DevArt

DevArt was a project by Google in partnership with the Barbican London which aimed to foster and celebrate creative technology forming art.

DevArt was part competition - Google and the Barbican were going to commission the winning artist to create their piece for the Revolution exhibition - and part fostering of the creative digital arts. Developers were encouraged to explore Google's products and technologies and to create something new, documenting their process throughout via linking with their gitHub account.

I was involved with the initial stages of the project working on design concepts and helping to develop some of the logic around how to visualise a project before there is content for the developers to show. My concepts focused around creating an ever evolving piece of art that was formed by the processes of the developers as they created their own artworks. Art created by the creation of Art.

Using 'slices of time' - visualisations of coding languages, intensity and time - you could explore and track the development of any project, seeing the spikes and drops in activity. You could drill down and expand to see every line written, every block deleted, to watch the structures of a digital artwork taking shape over the days and weeks of the competition.

— The DevArt homepage, an ever evolving live visualisation of all developers activity. Previous commits can be seen falling into the background.

— A wall of pulsing, ever updating projects, all changing in colour and size. Projects could be re-ordered and explored, rolling over expands the commits and gives developers info.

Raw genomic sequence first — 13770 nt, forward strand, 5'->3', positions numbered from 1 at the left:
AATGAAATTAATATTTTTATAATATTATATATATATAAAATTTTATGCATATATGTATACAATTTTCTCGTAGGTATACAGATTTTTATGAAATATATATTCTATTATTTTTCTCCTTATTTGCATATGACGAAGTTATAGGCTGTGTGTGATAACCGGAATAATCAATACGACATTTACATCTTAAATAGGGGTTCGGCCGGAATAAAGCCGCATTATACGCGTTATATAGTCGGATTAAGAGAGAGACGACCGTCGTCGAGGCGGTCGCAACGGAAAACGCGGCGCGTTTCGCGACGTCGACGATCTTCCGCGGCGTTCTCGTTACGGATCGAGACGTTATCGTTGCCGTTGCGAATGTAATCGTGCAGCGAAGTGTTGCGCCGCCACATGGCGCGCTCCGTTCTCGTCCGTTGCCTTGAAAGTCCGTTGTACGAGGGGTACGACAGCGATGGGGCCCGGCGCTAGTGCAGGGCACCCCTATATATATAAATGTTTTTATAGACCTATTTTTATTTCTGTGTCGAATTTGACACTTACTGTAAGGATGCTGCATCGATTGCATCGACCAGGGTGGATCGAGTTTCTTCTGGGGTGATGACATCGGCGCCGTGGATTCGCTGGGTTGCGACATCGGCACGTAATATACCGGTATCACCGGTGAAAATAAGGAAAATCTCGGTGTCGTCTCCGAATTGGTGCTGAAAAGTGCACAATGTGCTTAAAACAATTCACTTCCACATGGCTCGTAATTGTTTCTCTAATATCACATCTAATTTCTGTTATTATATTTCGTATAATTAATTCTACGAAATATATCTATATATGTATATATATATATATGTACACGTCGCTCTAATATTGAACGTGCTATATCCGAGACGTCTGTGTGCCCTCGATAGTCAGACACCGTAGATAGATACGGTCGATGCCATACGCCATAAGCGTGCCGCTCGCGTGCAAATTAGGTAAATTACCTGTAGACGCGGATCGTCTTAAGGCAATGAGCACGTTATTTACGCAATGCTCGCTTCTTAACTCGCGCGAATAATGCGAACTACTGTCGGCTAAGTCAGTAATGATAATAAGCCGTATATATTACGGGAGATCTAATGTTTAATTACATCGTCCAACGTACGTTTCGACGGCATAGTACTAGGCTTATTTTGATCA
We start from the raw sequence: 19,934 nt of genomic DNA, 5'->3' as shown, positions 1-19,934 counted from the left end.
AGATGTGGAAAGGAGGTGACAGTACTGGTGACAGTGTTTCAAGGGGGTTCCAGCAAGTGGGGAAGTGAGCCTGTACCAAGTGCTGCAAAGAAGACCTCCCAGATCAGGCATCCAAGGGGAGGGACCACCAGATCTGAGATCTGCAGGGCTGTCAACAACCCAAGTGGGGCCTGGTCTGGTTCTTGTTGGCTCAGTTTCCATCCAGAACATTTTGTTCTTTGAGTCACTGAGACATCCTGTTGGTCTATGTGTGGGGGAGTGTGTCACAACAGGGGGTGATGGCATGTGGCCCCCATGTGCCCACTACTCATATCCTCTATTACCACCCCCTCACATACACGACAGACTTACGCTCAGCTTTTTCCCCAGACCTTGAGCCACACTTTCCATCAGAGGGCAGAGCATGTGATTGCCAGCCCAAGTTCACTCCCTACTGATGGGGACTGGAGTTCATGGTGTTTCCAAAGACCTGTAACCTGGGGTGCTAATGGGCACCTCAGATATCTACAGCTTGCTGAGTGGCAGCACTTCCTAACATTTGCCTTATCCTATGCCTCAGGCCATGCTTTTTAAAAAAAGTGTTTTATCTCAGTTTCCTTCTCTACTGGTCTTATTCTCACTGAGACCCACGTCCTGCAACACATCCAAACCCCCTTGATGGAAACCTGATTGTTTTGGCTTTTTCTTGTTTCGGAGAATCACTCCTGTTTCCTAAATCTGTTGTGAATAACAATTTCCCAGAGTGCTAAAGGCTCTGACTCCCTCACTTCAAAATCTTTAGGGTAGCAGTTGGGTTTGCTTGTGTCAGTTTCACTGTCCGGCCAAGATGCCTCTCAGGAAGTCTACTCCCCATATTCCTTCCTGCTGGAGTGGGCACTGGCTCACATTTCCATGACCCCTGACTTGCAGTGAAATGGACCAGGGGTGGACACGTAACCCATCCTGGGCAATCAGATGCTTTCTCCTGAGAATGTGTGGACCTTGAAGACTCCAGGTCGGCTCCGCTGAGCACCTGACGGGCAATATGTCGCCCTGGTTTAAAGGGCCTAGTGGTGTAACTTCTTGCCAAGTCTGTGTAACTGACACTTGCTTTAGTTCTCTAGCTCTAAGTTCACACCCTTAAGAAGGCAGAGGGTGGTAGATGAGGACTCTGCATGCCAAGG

— Visualising the activity of the developers project through their code commits and the languages they use. A development blog presents visuals and interactive demos.

Users could further explore the entire timeline of the projects development or even fork on gitHub and work their own variation

— Visualising the rapid build up of code and project updates in the main feed/gallery.

Projects could be sorted a number of filters; language, technologies, theme etc.

— Languages were identified by the colour taken from gitHub labeling. Different breakdowns of code commits throughout the day. 12 hours worth of activity showing the major coding trends.

— We explored adding dimension into the interfaces, showing the code as being physically behind the imagery.

Visualising experiments, updates are broken up into general commits (squares) and full releases (lines). The log would constantly be updating showing the living nature of the DevArt project.

— Another concept explored for DevArt was that of the 'codelines'. An ever updating log of all the code commits made by the developers.

— Each line would echo a slice of time, the rises and falls in height representing the activity through that update.

Users could rapidly explore the entire history of all updates via the quick nav on the right. Clicking the codeline would expand that update and project.